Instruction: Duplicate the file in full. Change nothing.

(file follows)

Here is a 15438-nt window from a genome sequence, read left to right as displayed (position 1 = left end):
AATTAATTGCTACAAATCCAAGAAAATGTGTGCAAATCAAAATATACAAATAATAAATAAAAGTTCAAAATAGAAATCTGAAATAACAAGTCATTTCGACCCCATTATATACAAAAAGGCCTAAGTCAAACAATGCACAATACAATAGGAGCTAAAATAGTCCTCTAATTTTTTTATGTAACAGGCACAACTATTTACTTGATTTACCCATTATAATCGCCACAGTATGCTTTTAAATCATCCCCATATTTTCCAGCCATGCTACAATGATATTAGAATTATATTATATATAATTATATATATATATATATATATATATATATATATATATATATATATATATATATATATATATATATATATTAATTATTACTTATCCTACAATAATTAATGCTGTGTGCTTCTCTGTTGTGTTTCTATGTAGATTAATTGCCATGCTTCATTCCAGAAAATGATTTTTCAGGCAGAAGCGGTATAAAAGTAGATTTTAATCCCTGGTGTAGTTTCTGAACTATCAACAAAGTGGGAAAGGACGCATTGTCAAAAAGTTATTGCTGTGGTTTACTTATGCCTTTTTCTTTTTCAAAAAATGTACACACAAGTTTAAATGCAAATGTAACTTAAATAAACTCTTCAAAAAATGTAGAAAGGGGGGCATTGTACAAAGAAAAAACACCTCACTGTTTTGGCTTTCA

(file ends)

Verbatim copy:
Here is a 15438-nt window from a genome sequence, read left to right as displayed (position 1 = left end):
AATTAATTGCTACAAATCCAAGAAAATGTGTGCAAATCAAAATATACAAATAATAAATAAAAGTTCAAAATAGAAATCTGAAATAACAAGTCATTTCGACCCCATTATATACAAAAAGGCCTAAGTCAAACAATGCACAATACAATAGGAGCTAAAATAGTCCTCTAATTTTTTTATGTAACAGGCACAACTATTTACTTGATTTACCCATTATAATCGCCACAGTATGCTTTTAAATCATCCCCATATTTTCCAGCCATGCTACAATGATATTAGAATTATATTATATATAATTATATATATATATATATATATATATATATATATATATATATATATATATATATATATATATATATATATTAATTATTACTTATCCTACAATAATTAATGCTGTGTGCTTCTCTGTTGTGTTTCTATGTAGATTAATTGCCATGCTTCATTCCAGAAAATGATTTTTCAGGCAGAAGCGGTATAAAAGTAGATTTTAATCCCTGGTGTAGTTTCTGAACTATCAACAAAGTGGGAAAGGACGCATTGTCAAAAAGTTATTGCTGTGGTTTACTTATGCCTTTTTCTTTTTCAAAAAATGTACACACAAGTTTAAATGCAAATGTAACTTAAATAAACTCTTCAAAAAATGTAGAAAGGGGGGCATTGTACAAAGAAAAAACACCTCACTGTTTTGGCTTTCA